Elixir vs Python

Elixir appears to be a superior language to Python. I don’t see any advantage of Python over Elixir. Are there any?

I don’t think it makes that much sense to compare them as their are very different and they are also used differently. But both can be used for web development, that is for sure.

Python is really strong in the ML/AI stuff, mainly because most of the tooling is written in Python. Probably to keep it very beginner friendly.


@Phillipp I’m comparing just the languages minus the ecosystem.

For what reason? What do you expect from that? They are not even close to each other. It’s like comparing a car to a bicycle.


ok thanks for your input. But I’m still waiting for others take on this matter.

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  • more lightweight VM
  • more broad distribution
  • “easier deployment”
  • broader area of usage (DevOps, Science Computations, scripting, etc.)
  • multiple popular VM implementations (CPython, PyPy, Jython, IronPython, etc.)
  • mutable types


  • GIL in some implementations
  • distributed computation more complicated
  • mutable types
  • monkey patching (not that it is not possible in Erlang)

Erlang and Elixir


  • very good distributed primitives
  • immutable types
  • simple syntax (in case of Erlang)
  • powerful syntax (in case of Elixir)
  • one VM can easily host different languages (Gleam, Elixir, Erlang, LFE, Joxa, Erlog, Luerl, etc.)
  • error handling
  • live updates


  • immutability
  • without HiPE the performance is often worse than Python
  • less familiar syntax (in case of Erlang)
  • macros can be confusing (in case of Elixir)
  • single popular VM implementation

I think you can’t compare langues without context there are used for.
O’Reilly Radar: Open Source Technology Trends - Roger Magoulas (O’Reilly Media)
OSCON proposals
Text Anastasis of All Sessions Proposals

Next Architecture / Cloud Native
Languages (are only for support role for points above )

It all depends on the context. Project, team, budget etc.


best reply yet to this issue straight to the point.


Python has caught up to Java in terms of popularity. I suspect this is largely due to the fact that typically development in Python is faster than in Java. The fact that it tends to be slower at run-time tends to be a non-issue in most cases.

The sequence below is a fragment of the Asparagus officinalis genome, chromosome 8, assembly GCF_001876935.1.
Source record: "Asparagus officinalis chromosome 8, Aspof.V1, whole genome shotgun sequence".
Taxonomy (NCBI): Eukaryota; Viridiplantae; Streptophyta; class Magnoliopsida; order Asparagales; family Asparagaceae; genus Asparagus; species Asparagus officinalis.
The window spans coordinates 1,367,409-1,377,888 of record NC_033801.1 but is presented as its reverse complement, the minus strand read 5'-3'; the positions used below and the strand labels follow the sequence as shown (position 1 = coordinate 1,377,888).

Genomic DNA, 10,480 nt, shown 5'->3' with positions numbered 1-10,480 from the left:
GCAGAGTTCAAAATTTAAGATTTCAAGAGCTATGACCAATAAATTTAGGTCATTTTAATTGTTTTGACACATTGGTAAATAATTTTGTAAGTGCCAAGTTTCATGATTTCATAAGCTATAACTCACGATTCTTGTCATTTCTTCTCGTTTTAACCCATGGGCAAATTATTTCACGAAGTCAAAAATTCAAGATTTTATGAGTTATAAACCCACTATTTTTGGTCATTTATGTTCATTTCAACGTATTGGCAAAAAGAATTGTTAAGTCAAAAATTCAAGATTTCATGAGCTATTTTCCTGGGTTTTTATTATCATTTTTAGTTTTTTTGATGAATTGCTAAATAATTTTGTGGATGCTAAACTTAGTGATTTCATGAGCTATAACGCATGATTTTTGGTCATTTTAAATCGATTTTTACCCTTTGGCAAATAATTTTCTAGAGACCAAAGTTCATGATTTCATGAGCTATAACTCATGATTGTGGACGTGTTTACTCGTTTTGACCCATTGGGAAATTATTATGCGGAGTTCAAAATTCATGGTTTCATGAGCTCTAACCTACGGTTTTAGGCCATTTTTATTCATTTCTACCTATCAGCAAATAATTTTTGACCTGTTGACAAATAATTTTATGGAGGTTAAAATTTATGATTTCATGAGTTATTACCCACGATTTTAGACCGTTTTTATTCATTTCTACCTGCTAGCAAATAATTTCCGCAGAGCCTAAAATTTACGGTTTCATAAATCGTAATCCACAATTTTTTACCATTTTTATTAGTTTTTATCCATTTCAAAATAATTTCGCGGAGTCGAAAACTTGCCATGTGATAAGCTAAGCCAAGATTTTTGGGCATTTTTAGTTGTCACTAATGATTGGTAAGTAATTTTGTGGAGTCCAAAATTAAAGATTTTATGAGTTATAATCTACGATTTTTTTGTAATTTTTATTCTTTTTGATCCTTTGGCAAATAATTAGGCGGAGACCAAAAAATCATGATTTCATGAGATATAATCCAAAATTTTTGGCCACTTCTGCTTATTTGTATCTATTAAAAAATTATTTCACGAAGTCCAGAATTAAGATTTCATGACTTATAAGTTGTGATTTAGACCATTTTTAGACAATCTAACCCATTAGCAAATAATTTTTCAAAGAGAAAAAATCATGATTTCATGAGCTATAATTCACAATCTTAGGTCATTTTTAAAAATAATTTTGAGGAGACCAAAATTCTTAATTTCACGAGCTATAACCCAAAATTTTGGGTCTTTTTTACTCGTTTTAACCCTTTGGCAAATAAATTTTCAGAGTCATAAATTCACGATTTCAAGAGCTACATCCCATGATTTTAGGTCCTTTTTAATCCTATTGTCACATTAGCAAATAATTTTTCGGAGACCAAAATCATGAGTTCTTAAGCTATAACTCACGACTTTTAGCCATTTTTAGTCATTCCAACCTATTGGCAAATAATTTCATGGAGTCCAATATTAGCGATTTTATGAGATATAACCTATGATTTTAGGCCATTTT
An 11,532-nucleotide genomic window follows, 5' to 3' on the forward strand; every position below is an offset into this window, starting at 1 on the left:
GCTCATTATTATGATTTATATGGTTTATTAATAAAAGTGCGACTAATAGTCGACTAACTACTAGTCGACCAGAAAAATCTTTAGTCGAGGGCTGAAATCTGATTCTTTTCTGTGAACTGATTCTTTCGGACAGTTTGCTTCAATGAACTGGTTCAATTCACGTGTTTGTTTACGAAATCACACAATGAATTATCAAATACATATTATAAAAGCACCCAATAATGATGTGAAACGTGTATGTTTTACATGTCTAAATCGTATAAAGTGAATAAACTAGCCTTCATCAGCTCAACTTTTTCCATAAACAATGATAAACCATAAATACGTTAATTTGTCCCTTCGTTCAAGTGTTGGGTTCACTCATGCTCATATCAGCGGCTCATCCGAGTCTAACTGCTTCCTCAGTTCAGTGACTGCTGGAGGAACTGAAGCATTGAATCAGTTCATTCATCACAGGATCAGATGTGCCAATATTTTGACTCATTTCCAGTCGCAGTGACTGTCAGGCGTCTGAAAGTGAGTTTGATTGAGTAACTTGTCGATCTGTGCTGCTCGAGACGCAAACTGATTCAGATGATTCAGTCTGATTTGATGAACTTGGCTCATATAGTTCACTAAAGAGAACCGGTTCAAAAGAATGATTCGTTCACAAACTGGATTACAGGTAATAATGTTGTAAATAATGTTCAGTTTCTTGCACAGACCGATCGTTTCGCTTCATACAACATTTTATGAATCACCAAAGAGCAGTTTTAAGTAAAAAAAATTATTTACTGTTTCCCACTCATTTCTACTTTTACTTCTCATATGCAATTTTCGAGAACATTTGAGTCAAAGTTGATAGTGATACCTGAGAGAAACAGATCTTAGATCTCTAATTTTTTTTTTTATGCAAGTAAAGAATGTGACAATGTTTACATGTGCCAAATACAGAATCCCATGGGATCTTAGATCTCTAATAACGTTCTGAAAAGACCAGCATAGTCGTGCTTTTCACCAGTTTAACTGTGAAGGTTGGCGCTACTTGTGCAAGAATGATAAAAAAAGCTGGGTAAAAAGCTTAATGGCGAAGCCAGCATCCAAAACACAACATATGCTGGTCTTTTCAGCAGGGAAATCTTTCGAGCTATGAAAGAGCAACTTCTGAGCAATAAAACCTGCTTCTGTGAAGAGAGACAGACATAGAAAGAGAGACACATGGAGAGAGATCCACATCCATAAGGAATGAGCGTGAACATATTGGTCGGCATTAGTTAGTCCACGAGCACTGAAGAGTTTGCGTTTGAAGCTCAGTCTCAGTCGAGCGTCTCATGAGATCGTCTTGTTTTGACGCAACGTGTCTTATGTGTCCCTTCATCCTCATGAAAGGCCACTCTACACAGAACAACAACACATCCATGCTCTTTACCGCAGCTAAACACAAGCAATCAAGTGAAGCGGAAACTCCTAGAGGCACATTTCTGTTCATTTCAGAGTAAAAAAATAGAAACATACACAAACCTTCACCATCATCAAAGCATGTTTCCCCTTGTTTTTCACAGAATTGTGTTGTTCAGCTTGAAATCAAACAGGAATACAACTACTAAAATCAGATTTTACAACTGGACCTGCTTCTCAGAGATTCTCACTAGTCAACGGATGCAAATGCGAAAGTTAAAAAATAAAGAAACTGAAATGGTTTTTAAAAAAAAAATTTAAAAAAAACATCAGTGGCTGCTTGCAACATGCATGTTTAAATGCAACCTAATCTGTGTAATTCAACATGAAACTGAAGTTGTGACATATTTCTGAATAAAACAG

Python is also easier to learn for non-programmers (while still remaining in the imperative paradigm which many feel is more “natural”) - so it tends to be the weapon of choice of domain experts having to automate stuff (which is what programming essentially is). PHP became popular to “quickly whip up a web site” - Python has a similar appeal to “quickly whip up a program/script”.

(Having said that I suspect that if the JavaScript ecosystem didn’t exist to sink a lot of “developer hate”, Python would be receiving it instead.)

Aside: mozilla.org: Bedrock is a Django Project

Python has positioned itself in the cloud space as a “productive” language - i.e. faster development times than with C, C++, C#, Go, Java, Kotlin etc. (while at the same time not being JavaScript). The tradeoff is that you may require more computational resources at runtime than for a compiled language. Truth is - if your service is profitable enough most businesses don’t care that they could lower the operational cost because they view the gain of efficiency as marginal compared to the perceived cost of (re)development.

For example look at this case:

Summary: Ignore Python at your own peril (try to be a Language Agnostic).


Python is much numerically faster than Elixir and Erlang.

Try doing the Euler challenge. I’ve tried doing a prime number sieve for one of the problem in Erlang and it’s much slower than Python.

But I agree with the other poster. I think you should define what you are trying to solve first and then figure out which of the two languages are best suited for the task.